How long from first line to completed novel?  Are you sitting down?? Glass Houses is actually my second novel and the first is stashed in a hidden folder somewhere, never to see the light of day unless I pay it some serious attention. With both Glass Houses and the novel, the first draft took about a year to write (including initial research) which doesn’t seem too bad, does it? But the editing, at least of Glass Houses, took many, many years. I was working on other projects as well at the time, and sometimes would wait six months for the response to a submission before I’d respond to suggestions made by the rejecting agent or publisher, and start the submission process again. But nonetheless, I think I’d have raised an eyebrow if anybody had told me it would take eight years to move from the first word to published book…

4. What did you discover about the process of creating a novel that surprised you?

How long it takes! 

And that I really do love every aspect of novel writing – from ideas forming, to research, the first draft, re-writing, re-writing some more, final editing and polishing and the promotion once it’s finally out there. 

5. What do you do when you aren’t writing? What do you do to relax and get away from it all?

I also teach and edit and help with a tiny business which means my working week is pretty crammed and my evenings and weekends, too. So, when I’m not writing or working (or reading – generally in the bath late at night) I try to get outside and socialise. I try really hard to keep in touch with my lovely friends and family but it’s a constant battle to find the time. When I’m not lolling around drinking coffee (or Prosecco…), I can often be found running or cycling, being slightly addicted to both. I’m lucky that I live in a gorgeous part of Yorkshire and love to run on cold winter days with the wind on my face. My perfect day would be a morning of writing, a chilly run followed by a coffee with friends and then a long leisurely meal with the hubbie and children. It does happen – sometimes!

6. If you could only read one book for the rest of your life, which book would it be?

Oh, that’s tricky, particularly as I’m not someone who reads a book twice – my To Be Read pile is generally too big for that. But one book that worked for me on so many levels was The Power of One by Bryce Courtenay. Beautifully written, the two main characters have stayed with me for the 20-ish years since I read it and although there are parts of the story which are almost too sad to read, it’s a fantastically life-affirming tale of the goodness of humanity in very trying circumstances. I think this is one of those book which if I were to re-read it, I’d see more and more in it every time.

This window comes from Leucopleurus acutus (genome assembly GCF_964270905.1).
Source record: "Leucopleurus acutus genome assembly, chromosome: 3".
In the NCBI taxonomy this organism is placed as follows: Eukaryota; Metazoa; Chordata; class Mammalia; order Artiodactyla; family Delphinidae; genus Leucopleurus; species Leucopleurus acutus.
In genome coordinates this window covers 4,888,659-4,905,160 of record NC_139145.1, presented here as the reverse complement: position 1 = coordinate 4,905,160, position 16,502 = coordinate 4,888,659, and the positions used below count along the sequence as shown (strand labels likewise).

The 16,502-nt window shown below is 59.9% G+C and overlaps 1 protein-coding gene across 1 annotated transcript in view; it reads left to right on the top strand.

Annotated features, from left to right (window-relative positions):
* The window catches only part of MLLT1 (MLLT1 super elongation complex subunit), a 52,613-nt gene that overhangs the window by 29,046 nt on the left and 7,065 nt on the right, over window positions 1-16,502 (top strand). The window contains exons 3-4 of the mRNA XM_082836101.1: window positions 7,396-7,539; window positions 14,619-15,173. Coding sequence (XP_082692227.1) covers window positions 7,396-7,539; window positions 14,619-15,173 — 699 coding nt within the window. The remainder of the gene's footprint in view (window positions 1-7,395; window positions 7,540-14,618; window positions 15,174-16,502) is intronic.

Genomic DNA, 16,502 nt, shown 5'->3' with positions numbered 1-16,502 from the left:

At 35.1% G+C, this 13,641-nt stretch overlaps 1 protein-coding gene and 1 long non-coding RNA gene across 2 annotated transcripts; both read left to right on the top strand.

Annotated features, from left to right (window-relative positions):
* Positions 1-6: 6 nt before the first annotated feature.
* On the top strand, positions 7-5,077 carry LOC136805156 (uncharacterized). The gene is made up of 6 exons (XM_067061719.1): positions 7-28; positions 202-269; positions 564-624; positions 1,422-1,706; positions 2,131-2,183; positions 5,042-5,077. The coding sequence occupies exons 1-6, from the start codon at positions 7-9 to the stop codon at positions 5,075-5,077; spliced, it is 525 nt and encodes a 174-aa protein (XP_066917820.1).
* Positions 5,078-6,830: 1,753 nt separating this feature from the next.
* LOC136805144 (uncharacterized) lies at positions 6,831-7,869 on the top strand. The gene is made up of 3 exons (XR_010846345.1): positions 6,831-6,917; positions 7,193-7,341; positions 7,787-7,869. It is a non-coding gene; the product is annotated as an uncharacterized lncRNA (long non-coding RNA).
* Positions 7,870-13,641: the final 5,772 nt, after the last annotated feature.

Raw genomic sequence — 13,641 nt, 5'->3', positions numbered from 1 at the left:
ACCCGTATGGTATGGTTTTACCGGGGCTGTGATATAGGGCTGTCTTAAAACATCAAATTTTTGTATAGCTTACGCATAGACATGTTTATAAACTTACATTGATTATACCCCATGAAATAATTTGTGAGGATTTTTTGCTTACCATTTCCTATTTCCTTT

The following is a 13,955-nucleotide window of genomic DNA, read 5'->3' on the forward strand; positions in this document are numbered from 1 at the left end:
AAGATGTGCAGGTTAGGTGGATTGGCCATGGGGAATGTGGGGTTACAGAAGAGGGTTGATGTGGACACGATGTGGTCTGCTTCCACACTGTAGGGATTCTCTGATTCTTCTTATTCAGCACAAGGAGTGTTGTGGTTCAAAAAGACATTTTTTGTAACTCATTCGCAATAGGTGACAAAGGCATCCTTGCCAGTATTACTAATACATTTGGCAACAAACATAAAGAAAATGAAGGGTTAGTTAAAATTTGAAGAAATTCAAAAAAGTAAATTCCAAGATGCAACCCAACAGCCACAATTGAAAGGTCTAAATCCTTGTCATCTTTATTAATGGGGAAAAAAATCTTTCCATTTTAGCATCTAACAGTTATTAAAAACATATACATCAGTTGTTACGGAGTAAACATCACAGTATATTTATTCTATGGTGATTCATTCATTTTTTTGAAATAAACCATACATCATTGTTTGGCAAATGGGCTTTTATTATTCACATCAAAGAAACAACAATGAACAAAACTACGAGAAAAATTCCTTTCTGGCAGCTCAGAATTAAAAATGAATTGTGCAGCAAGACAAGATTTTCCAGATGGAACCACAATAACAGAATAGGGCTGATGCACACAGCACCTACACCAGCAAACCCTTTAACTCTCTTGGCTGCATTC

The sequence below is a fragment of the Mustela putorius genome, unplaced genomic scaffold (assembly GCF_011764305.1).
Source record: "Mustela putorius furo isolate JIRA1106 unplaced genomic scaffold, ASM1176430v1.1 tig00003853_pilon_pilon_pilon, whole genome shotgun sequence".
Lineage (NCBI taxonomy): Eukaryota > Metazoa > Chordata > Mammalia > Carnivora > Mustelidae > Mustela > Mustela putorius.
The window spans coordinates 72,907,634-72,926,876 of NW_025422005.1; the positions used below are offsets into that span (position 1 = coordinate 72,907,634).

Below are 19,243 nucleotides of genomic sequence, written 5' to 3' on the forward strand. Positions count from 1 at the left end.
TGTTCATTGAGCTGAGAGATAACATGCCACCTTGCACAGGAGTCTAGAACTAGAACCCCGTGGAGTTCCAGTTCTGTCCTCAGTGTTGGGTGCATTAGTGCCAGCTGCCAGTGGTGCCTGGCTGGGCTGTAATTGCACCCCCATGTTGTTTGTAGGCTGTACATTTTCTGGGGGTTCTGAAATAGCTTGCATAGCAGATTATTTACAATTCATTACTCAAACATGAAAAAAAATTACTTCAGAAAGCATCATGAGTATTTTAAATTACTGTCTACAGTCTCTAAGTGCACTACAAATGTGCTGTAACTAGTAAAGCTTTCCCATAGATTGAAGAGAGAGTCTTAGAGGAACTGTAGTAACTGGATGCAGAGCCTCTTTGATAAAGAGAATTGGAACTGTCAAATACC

7. I like to end my Q&As with the same question so here we go. During all the Q&As and interviews you’ve done, what question have you not been asked that you wish had been asked – and what’s the answer?

This is such a great question! I’m not just schmoozing when I say that the questions I’m asked are excellent and often really make me think. But one particular question I’ve only been asked once and it was by a student working on a course assignment. It really had me thinking for days and I haven’t been asked it since. It’s this:  Why do you write? The answer is because it’s one of the few things I do where I become totally immersed, single focused, without a single wandering thought. And that’s very refreshing and really quite relaxing. It’s because I like to tell stories and they’re better when they’re edited than when I waffle on real-time. And I love language and seeing what I can do with it and there is no better feeling in the world than when that story is just pouring out of your fingers as you race to write it all down. 

About the book:

9781910692844-190x285

“51 year old Tori Williams’ life implodes when she sends a text while driving on the M62 motorway and allegedly causes the horrific crash in which three people die. Public and press are baying for her blood but Tori is no wallflower and refuses to buckle under their pressure and be a pariah. Etta, another driver involved in the fatal accident, saved Tori’s life at the scene. She’s a hero, so why is her life falling apart? Perhaps by saving Etta using any means, Tori can save herself. And in doing so protect her own future and the future of those she loves.”

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The Language of Dying by Sarah Pinborough – review

Published by Jo Fletcher Books

Publication date – 1 December 2016

Source – review copy

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“Tonight is a special terrible night.

A woman sits at her father’s bedside, watching the clock tick away the last hours of his life. Her brothers and sisters – all broken, their bonds fragile – have been there for the past week, but now she is alone.

And that’s when it always comes.

The clock ticks, the darkness beckons.

If it comes at all.